The majority of businesses (70%) across the UK acknowledge that failing to get on-board with artificial intelligence (AI) now will cost their organisation for the next decade. In fact, just 17% of UK businesses have a fully implemented AI strategy. That’s according to a survey of business leaders in the UK conducted by Vanson Bourne and sponsored by Avaya Holdings Corp. (NYSE: AVYA).
Because of this worry around being left behind on AI, over half of UK organizations (55%) want to adopt more solutions integrating AI-based technologies, but are unable to achieve their aspiration due to knowledge gaps.
These knowledge gaps can partly be attributed to over a quarter (27%) feeling that they don’t understand AI because of inaccurate reporting on its capabilities. A fifth (20%) of respondents also claim that the over-reporting of AI scare stories is also leading to a lack of understanding.
Even those organisations that have successfully navigated this potential stumbling block are held back by resource constraints; 35% of UK organisations lack the in-house skills to facilitate adoption. Given these challenges, it isn’t surprising that nine out of 10 UK businesses concede that their organisation has work to do if it is to get the most out of AI.
Gregg Widdowson, Customer Engagement Solutions Leader at Avaya UK and Ireland, said: “Many of our customers across the UK and Ireland come to us to discuss how they can deploy AI intelligently, and today’s research highlights the challenges UK businesses are facing. They are stood at a cliff edge looking down into the water wondering if they will sink or swim with AI.”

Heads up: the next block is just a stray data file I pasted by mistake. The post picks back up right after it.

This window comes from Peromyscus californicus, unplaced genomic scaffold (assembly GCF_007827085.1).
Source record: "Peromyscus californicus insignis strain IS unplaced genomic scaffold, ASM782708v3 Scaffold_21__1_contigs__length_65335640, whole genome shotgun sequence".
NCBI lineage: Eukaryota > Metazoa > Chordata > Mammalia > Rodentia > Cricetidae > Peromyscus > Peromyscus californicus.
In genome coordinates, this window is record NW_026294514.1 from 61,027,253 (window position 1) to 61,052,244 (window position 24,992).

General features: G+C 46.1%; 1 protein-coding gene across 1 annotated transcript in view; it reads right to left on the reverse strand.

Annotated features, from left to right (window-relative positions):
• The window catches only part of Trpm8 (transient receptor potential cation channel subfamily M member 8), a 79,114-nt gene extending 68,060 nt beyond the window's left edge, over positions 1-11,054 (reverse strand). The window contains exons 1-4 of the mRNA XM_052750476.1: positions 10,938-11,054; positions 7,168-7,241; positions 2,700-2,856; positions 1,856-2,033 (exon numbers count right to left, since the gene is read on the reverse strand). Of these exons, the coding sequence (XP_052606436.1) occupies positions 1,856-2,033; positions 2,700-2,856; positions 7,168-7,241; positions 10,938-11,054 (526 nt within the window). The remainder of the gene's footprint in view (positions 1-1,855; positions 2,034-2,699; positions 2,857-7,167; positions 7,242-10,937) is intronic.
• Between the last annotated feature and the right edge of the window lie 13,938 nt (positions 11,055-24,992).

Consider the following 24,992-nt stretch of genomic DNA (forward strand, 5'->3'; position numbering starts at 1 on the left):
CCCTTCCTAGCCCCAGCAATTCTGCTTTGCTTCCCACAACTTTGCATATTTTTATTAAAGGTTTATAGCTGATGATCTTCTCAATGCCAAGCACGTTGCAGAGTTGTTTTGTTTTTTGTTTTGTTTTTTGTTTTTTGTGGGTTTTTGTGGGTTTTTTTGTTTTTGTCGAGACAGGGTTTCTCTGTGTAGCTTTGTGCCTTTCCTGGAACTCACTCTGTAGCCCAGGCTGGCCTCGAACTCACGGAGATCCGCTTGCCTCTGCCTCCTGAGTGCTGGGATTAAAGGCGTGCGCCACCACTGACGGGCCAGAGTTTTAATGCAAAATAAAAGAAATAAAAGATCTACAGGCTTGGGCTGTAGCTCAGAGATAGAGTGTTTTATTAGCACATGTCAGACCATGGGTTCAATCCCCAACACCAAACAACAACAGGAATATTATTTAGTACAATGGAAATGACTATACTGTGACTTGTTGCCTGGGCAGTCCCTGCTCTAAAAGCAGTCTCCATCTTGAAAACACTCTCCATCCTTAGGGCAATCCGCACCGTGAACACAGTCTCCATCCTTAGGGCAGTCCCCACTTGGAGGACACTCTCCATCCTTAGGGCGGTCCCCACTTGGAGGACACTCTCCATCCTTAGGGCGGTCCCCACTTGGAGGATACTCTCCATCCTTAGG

“Not jumping in at all may be the most costly decision that they can make, but the decision needs to made very carefully. We often advise customers not to employ AI for AI’s sake. It can be tempting to see it as a means to simply save money over and above the more strategic ways in which AI can provide best-in-class business processes and customer experiences.”
With customer experience more important than ever before, Widdowson suggests focusing on those applications of AI that can have a measurable positive impact on the customer journey as the best place to start. This means integrating AI into the contact centre.
UK businesses agree on this point; 91% of UK respondents said that effective AI can transform the performance of their contact centre. Indeed, 45% are at least half-way through their strategy for rolling out AI in the contact centre, with 96% using AI to some degree.
“AI can be so much more than chatbots,” continued Widdowson. “It can also be used to employ guided help, by handing off interactions to the best equipped human agent by matching the agent to the customer based upon to behavioural pairing or sales data. Whatever the use case, the best lesson organisations can learn with AI is to make their initial excursion a very narrow one. By keeping the purpose of AI very clearly defined, the route to success will be quicker and more attainable.”